The Centre for Afghanistan, Middle East & Africa (CAMEA) at the Institute of Strategic Studies Islamabad (ISSI) had a Panel Discussion on ‘Conversations on the Afghan Peace Process: Uzbekistan’s Role in Afghanistan’ which is the fourth in a series of conversations CAMEA had on Afghanistan – under its Conversations on the Afghan Peace Process series.
The distinguished speakers included: Mr. Ibraheem Bahiss, Consultant with Crisis Group’s Asia Program, Dr. Baktyor Mustafaev, Deputy Director of the International Institute of Central Asia Tashkent, Uzbekistan, Dr. Akram Umarov, Senior Research Fellow – The University of World Economy and Diplomacy, Tashkent, Dr. Vladimir Paramonov, Director / Founder, Central Eurasian Analytical Group, Tashkent, Uzbekistan, and Ambassador Masood Khalid, Former Pakistan Counsellor to Uzbekistan from 1995-98. Ambassador Aizaz Ahmad Chaudhry, Director General ISSI, and Ambassador Khalid Mahmood, Chairman BOG, ISSI, also took part in the discussion.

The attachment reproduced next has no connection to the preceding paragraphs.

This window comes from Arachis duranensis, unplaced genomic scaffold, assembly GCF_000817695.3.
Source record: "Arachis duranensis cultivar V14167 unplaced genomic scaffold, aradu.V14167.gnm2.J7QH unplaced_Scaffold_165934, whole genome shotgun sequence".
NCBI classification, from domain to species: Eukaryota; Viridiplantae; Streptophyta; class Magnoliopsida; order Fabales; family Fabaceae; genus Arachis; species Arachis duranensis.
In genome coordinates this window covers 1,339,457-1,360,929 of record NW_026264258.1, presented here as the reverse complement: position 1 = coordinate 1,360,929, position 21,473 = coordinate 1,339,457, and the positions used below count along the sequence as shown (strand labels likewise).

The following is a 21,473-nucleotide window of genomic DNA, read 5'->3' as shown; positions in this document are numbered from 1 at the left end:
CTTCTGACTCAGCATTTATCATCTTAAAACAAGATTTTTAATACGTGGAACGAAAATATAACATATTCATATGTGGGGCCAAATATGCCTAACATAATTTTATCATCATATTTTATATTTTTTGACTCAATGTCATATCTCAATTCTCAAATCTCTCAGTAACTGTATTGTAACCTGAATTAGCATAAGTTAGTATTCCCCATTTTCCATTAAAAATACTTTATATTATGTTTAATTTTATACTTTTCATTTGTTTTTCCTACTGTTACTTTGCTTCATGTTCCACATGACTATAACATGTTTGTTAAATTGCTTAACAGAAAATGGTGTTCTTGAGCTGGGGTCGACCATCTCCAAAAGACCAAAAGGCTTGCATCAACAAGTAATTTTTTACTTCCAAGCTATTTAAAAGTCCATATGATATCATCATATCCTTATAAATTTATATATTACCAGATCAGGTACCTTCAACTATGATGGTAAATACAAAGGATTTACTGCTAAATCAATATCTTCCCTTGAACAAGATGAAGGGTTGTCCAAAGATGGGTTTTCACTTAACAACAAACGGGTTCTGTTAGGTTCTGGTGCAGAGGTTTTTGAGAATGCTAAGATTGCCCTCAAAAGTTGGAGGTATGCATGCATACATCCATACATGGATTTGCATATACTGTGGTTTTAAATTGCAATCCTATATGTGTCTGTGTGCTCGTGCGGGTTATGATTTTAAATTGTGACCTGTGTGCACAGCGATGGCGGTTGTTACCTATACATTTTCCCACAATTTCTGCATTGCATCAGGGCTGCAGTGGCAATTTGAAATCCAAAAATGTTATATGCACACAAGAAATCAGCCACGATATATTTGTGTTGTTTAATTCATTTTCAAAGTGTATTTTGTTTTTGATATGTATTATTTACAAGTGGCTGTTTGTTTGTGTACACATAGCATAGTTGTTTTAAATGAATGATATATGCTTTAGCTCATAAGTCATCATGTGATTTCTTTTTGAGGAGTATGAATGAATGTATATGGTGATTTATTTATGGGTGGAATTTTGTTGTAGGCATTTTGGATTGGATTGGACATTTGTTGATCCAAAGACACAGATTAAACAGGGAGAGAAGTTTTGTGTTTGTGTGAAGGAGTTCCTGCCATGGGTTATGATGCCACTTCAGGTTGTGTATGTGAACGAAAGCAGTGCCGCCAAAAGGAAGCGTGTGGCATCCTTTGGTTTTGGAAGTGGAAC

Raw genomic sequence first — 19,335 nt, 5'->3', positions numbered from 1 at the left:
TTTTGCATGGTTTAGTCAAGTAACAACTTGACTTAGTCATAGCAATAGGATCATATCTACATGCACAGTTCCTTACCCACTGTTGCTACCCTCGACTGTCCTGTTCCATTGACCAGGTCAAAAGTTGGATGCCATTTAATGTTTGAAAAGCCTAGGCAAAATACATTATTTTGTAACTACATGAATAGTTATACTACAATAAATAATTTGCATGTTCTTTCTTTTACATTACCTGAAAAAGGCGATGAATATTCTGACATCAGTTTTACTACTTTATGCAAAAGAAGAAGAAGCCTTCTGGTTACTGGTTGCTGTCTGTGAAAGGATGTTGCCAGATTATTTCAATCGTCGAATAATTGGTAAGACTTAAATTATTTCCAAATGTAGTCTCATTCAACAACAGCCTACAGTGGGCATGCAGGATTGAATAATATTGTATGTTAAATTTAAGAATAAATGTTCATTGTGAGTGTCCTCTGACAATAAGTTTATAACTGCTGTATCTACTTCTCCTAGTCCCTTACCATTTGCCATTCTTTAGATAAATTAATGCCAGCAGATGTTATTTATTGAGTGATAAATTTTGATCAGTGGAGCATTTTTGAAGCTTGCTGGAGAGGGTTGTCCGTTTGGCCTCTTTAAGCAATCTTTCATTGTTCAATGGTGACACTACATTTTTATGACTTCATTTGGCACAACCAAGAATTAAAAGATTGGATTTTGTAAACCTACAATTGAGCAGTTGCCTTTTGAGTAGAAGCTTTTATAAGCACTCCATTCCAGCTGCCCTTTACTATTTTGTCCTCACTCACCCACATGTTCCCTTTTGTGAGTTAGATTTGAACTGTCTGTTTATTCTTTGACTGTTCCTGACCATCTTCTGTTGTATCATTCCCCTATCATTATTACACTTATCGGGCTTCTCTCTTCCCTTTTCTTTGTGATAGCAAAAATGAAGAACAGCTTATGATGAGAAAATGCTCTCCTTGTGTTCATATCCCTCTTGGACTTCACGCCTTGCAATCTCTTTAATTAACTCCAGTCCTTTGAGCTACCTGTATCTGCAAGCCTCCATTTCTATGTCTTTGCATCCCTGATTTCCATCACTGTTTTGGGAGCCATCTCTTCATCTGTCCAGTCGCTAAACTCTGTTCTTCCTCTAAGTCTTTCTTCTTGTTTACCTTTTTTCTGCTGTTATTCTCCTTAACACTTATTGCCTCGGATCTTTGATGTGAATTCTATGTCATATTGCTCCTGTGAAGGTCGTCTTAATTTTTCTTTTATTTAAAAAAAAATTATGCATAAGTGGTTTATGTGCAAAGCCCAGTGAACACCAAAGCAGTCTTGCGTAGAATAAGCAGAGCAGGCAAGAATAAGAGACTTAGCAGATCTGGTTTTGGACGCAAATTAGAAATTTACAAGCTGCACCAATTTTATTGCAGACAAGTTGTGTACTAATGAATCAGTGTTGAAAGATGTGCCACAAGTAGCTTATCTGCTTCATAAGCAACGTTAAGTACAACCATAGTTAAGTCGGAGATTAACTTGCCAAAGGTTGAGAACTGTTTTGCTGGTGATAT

During her opening remarks, Ms. Amina Khan, Director CAMEA said since the Taliban takeover, with the exception of terrorist attacks by the ISKP, followed by the US drone strikes against the group, the transition process has been relatively smooth. So far, the Taliban have presented a moderate face, where they have allowed the re-opening of schools and return of women to work – moreover, there have been talks of forming an inclusive government. While there are some signs of resistance in the Panjsheer areas, by and far all political Afghan factions appear to be willing to work with the Taliban in an inclusive framework. However, with the US withdrawal, the real test for Taliban has only just begun. It is imperative for the Taliban to engage with Afghan stakeholders and form a government that is inclusive and representative of all Afghans. Bewildered by instability in Afghanistan, regional actors have come to the forefront to play a more prominent role, and one such country is Uzbekistan, which has played an important role in the Afghan -peace process, by engaging with all sides as well as hosting initiatives to help achieve a negotiated settlement. Moreover, Tashkent and Islamabad have a close and coordinated approach towards Afghanistan.